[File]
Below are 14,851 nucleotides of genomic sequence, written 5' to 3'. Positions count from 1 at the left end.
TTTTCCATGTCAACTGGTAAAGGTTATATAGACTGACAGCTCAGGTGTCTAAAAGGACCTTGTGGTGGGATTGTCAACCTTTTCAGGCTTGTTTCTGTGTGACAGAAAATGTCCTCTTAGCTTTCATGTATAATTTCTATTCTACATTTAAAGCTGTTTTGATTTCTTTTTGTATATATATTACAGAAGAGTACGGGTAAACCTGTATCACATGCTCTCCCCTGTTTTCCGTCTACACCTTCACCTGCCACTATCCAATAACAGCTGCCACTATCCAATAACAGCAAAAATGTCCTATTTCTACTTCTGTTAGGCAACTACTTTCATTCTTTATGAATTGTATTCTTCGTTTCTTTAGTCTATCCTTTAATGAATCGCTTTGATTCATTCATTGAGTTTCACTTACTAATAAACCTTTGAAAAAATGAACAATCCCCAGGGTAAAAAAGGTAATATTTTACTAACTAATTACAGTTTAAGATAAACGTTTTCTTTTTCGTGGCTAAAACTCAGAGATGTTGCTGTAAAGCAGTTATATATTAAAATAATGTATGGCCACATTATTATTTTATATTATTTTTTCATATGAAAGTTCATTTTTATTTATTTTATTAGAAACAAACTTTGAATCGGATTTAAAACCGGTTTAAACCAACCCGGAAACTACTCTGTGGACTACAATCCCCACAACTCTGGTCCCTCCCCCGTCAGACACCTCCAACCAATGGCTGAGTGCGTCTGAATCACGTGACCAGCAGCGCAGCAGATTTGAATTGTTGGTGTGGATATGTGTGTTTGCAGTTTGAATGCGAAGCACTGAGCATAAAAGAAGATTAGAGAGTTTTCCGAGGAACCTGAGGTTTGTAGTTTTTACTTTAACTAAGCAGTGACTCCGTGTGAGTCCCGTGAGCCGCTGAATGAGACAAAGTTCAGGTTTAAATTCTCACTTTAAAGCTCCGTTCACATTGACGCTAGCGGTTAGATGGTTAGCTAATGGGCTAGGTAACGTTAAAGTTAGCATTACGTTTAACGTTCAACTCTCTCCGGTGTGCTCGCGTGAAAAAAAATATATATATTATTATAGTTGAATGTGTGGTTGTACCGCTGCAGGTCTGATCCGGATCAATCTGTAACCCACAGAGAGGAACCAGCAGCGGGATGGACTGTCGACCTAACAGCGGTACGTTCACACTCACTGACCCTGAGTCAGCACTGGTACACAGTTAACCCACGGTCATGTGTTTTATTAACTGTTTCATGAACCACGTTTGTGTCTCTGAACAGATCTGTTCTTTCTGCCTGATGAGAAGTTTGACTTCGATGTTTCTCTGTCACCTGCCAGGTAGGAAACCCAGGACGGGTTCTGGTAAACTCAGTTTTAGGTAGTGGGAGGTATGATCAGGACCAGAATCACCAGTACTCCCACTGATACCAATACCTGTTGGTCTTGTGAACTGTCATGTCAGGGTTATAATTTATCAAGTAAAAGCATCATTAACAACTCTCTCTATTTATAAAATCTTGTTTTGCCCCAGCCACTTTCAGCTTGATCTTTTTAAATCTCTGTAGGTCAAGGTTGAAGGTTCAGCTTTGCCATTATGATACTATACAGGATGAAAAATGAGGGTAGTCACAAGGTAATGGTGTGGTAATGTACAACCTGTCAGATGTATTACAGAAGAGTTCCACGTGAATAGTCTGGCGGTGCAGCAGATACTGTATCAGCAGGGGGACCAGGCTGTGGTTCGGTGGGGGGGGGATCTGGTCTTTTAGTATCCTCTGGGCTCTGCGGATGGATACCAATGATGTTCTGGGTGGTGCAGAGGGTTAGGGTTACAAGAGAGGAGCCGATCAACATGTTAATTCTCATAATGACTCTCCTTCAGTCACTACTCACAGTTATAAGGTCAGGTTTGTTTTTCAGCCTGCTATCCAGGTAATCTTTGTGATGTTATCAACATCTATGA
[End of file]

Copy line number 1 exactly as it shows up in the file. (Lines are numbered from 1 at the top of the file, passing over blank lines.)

Below are 14,851 nucleotides of genomic sequence, written 5' to 3'. Positions count from 1 at the left end.